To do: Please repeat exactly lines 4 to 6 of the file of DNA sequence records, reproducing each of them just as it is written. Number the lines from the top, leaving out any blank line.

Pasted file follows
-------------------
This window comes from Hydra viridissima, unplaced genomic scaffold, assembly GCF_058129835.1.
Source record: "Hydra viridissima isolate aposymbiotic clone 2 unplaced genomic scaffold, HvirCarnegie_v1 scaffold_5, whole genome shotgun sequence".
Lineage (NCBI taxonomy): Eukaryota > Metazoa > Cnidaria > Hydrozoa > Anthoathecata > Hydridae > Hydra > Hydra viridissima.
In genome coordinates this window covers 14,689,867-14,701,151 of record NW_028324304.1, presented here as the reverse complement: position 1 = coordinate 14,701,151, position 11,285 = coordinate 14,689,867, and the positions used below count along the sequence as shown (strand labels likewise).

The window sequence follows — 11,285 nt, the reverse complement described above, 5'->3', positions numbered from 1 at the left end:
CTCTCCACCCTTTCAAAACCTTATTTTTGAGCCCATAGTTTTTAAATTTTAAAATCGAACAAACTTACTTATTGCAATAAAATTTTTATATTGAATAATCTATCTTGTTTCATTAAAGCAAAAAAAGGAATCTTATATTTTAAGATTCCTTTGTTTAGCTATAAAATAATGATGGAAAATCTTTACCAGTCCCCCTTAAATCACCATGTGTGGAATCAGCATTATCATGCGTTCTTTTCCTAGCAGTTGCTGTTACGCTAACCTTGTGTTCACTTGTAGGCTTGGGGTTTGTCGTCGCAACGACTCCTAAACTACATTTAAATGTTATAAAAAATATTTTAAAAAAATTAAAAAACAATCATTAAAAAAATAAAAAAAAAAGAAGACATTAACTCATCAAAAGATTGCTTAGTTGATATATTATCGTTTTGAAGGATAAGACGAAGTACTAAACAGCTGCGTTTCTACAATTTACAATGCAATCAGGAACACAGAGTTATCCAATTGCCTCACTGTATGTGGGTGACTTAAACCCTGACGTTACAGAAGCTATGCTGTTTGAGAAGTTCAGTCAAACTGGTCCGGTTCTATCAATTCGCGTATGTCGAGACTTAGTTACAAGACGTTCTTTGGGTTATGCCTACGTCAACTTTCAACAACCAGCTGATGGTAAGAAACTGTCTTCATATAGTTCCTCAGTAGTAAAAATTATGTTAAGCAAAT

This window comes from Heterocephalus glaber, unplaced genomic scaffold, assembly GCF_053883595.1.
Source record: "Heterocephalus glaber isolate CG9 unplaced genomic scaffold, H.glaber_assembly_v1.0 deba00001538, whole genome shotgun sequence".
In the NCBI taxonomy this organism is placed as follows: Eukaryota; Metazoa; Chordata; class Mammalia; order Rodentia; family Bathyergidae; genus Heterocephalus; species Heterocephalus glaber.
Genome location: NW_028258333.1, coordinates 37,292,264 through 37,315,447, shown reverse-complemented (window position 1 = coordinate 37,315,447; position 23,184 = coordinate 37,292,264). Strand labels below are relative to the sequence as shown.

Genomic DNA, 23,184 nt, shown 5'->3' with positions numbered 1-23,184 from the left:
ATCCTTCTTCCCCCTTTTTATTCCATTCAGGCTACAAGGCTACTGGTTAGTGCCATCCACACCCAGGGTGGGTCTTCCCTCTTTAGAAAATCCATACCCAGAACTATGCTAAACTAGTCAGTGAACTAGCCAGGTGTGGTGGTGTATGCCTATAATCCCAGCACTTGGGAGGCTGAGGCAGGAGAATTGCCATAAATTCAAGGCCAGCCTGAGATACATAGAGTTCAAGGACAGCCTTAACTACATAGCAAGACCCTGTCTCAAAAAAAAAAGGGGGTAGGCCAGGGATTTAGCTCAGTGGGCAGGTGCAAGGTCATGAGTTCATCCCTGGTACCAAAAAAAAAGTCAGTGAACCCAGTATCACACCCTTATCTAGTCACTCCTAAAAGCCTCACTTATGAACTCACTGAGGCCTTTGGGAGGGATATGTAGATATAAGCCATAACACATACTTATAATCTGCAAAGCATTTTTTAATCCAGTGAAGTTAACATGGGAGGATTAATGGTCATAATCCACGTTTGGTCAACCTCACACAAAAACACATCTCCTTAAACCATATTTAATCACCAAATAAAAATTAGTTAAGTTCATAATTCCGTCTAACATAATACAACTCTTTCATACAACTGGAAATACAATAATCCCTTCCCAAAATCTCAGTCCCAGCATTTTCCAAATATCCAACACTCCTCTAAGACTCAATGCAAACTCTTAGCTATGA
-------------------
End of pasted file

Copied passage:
In genome coordinates this window covers 14,689,867-14,701,151 of record NW_028324304.1, presented here as the reverse complement: position 1 = coordinate 14,701,151, position 11,285 = coordinate 14,689,867, and the positions used below count along the sequence as shown (strand labels likewise).

The window sequence follows — 11,285 nt, the reverse complement described above, 5'->3', positions numbered from 1 at the left end:
CTCTCCACCCTTTCAAAACCTTATTTTTGAGCCCATAGTTTTTAAATTTTAAAATCGAACAAACTTACTTATTGCAATAAAATTTTTATATTGAATAATCTATCTTGTTTCATTAAAGCAAAAAAAGGAATCTTATATTTTAAGATTCCTTTGTTTAGCTATAAAATAATGATGGAAAATCTTTACCAGTCCCCCTTAAATCACCATGTGTGGAATCAGCATTATCATGCGTTCTTTTCCTAGCAGTTGCTGTTACGCTAACCTTGTGTTCACTTGTAGGCTTGGGGTTTGTCGTCGCAACGACTCCTAAACTACATTTAAATGTTATAAAAAATATTTTAAAAAAATTAAAAAACAATCATTAAAAAAATAAAAAAAAAAGAAGACATTAACTCATCAAAAGATTGCTTAGTTGATATATTATCGTTTTGAAGGATAAGACGAAGTACTAAACAGCTGCGTTTCTACAATTTACAATGCAATCAGGAACACAGAGTTATCCAATTGCCTCACTGTATGTGGGTGACTTAAACCCTGACGTTACAGAAGCTATGCTGTTTGAGAAGTTCAGTCAAACTGGTCCGGTTCTATCAATTCGCGTATGTCGAGACTTAGTTACAAGACGTTCTTTGGGTTATGCCTACGTCAACTTTCAACAACCAGCTGATGGTAAGAAACTGTCTTCATATAGTTCCTCAGTAGTAAAAATTATGTTAAGCAAAT